The students in my senior thesis course at Macaulay Honors College, part of the City University of New York, were scheduled to present their original research at the annual National Conference on Undergraduate Research, in Asheville, North Carolina in early April. Those plans have been cancelled because the governor of New York has banned state-funded travel to North Carolina as long as its new law remains in effect, which “creates the grounds for discrimination against LGBT citizens.”
North Carolina’s HB2 bill prohibits local governments from passing anti-discrimination ordinances and would require, among other provisions, that people use the restrooms in public schools or government buildings that match the gender specified on their birth certificates.
This effort to clamp down on transgender people, and other discriminatory laws and regulations like it, suggests that if somehow public restrooms are kept distinct, pure, and strictly defined, the categories of male and female will be unambiguous and simple as well.
Bathroom bills imply that we live in (or should live in) an essentially heterosexual, black-and-white, male/female world, and that the “true” identity of intersex or transgender people can be easily revealed by testing their chromosomes and checking their anatomy.
There’s so much wrong with this, I barely know where to begin.
First of all, who is going to do the examinations on grade school kids? This anatomical policing won’t be confined to high school students because more and more kids are gender non-conforming at younger and younger ages.
And most people don’t get their chromosomes checked routinely. Who is going to pay for that?
More important, the violations of privacy this act necessitates horrifies me. Will school children’s permanent records now include information on whether they have a penis or a vagina? XX or XY chromosomes?
And what about the intersex kids? Approximately 1/2000 people have an intersex trait, which means that they are born with some sort of incongruence between their external anatomy, internal anatomy, chromosomes, and hormones.
Some might be born with atypical genitals (a micropenis, for example — will that be on a boy’s permanent record?) Or perhaps they look like a typical girl but have XY chromosomes, as in cases of Androgen Insensitivity Syndrome. Is that something for the whole school to know about? Would such a girl need to use the teachers’ bathroom because her XY chromosomes don’t match her typically female body? The enforcement of bathroom bills will make so many people uncomfortable and face social isolation, if not worse.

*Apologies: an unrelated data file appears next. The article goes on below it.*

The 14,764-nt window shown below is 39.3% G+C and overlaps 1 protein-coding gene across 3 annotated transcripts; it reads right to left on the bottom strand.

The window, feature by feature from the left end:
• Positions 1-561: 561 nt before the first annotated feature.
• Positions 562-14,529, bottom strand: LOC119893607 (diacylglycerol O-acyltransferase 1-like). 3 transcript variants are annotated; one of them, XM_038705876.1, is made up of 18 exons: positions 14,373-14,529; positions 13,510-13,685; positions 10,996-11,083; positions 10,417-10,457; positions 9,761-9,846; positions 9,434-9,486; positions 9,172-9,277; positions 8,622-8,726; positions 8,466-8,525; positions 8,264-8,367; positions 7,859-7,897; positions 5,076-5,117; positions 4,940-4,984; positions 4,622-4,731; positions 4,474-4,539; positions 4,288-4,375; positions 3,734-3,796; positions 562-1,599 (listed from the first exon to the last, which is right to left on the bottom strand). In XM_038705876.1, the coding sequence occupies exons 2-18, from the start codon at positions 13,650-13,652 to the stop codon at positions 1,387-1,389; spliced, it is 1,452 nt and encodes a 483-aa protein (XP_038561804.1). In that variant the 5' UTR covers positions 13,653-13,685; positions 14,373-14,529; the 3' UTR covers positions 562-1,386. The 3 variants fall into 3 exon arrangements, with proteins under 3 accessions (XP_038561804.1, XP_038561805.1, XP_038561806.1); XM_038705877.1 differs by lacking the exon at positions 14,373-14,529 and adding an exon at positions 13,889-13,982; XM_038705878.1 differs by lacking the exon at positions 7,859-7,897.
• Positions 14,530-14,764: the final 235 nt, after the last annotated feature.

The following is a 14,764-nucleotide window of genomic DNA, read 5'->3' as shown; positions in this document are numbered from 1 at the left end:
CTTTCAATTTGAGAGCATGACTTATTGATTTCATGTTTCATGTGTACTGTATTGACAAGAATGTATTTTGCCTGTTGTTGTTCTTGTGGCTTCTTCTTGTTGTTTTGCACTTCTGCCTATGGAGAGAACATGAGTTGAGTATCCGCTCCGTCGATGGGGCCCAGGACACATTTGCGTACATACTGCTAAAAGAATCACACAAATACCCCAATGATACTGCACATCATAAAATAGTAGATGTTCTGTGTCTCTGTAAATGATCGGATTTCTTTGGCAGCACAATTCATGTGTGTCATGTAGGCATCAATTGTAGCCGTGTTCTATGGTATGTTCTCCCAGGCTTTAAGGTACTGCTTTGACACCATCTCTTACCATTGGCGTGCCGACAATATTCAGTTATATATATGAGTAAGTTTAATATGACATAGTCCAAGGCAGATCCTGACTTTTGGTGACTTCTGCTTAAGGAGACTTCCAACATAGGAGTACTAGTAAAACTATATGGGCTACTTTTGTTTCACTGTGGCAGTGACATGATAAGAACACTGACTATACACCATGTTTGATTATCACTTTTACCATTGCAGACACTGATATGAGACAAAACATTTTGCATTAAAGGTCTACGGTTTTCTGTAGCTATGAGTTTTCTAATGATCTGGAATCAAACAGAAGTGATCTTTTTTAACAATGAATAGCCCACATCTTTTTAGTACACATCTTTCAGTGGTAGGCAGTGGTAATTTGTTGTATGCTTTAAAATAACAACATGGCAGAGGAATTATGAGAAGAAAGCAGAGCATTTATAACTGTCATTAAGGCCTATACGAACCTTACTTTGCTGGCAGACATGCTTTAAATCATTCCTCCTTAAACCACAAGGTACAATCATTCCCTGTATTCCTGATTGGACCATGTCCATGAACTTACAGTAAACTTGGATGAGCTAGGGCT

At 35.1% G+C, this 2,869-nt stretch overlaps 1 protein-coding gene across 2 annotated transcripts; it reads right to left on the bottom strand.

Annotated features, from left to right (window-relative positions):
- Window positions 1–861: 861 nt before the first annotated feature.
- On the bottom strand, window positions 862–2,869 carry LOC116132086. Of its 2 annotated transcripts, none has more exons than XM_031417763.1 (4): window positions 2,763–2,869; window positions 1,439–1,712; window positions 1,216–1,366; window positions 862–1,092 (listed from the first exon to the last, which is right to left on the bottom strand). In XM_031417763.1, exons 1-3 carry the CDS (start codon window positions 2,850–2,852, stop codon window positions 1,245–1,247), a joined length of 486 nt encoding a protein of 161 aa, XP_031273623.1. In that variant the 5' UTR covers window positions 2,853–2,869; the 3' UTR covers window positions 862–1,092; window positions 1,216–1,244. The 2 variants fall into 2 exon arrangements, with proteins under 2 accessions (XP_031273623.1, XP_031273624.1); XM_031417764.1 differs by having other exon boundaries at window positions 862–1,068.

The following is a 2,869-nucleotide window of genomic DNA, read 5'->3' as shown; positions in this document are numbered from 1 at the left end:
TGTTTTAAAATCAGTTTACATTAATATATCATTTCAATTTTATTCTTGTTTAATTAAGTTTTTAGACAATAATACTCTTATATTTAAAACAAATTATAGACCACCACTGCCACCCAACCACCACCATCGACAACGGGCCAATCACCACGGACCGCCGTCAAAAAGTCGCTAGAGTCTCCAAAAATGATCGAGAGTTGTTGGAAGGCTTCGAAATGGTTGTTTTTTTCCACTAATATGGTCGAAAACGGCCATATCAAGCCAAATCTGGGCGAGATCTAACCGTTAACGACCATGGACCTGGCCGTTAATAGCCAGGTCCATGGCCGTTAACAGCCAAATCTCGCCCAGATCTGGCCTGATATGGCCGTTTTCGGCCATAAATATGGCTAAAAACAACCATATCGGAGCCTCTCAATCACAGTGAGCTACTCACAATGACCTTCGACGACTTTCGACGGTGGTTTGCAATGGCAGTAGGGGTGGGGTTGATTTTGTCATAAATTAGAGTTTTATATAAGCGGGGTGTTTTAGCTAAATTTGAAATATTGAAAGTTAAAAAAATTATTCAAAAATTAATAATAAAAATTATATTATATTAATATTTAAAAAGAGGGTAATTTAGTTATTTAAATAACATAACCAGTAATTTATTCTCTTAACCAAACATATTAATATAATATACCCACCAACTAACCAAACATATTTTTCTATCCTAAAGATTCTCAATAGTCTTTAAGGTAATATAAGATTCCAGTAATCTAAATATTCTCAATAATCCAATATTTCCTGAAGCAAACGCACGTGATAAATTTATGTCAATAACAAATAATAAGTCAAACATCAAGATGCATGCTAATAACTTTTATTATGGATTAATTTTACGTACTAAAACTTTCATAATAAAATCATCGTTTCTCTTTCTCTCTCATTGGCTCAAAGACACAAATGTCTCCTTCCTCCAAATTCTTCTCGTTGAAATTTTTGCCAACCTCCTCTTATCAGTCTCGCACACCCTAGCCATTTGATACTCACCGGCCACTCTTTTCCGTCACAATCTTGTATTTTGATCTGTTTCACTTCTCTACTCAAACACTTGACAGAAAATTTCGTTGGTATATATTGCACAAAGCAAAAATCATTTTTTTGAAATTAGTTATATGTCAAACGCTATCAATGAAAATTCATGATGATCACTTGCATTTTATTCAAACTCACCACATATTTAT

Throughout American history people have been obsessed with finding a clear-cut division between male and female. There’s the assumption that if we only dig hard enough we can distinguish between the boys and the girls. Somehow we can’t seem to get it right. And the reason we can’t get it right is that those distinctions aren’t there. Anatomy clearly doesn’t tell the whole story of one’s gender, and as it turns out neither do chromosomes and hormone levels.
Clearly such laws will cause needless misery among many intersex, transgender, and gender non-conforming people in North Carolina and elsewhere if the trend continues.
Young transgender people already suffer disheartening hate and discrimination, and they have the suicide rates to show for it. Nationally, trans people are murdered in disproportionate numbers, particularly transwomen of color. They are four times more likely than the general public to be living in poverty, and nearly all report incidents of harassment at school when they were younger.
Social justice efforts need to prioritize the most vulnerable in the population, and it is shocking to me that our efforts focus on bathrooms when people are facing poverty and death. Clearly, all should be able to take care of their bodily needs comfortably, without fear of violence, without invasions of their privacy, and without their gender being questioned.
As for my disappointed students who won’t be able to present their research in North Carolina: the gender non-conforming ones will feel supported by Governor Cuomo’s ban, and the other ones will learn a powerful lesson about the unfairness of the world, and about public activism designed to achieve equality and social justice.
Elizabeth Reis is a professor of gender and bioethics at the Macaulay Honors College at the City University of New York. She is the author of Bodies in Doubt: An American History of Intersex, which was recently published in a 2nd edition, and Damned Women: Sinners and Witches in Puritan New England. She is also the editor of American Sexual Histories: A Social and Cultural History Reader.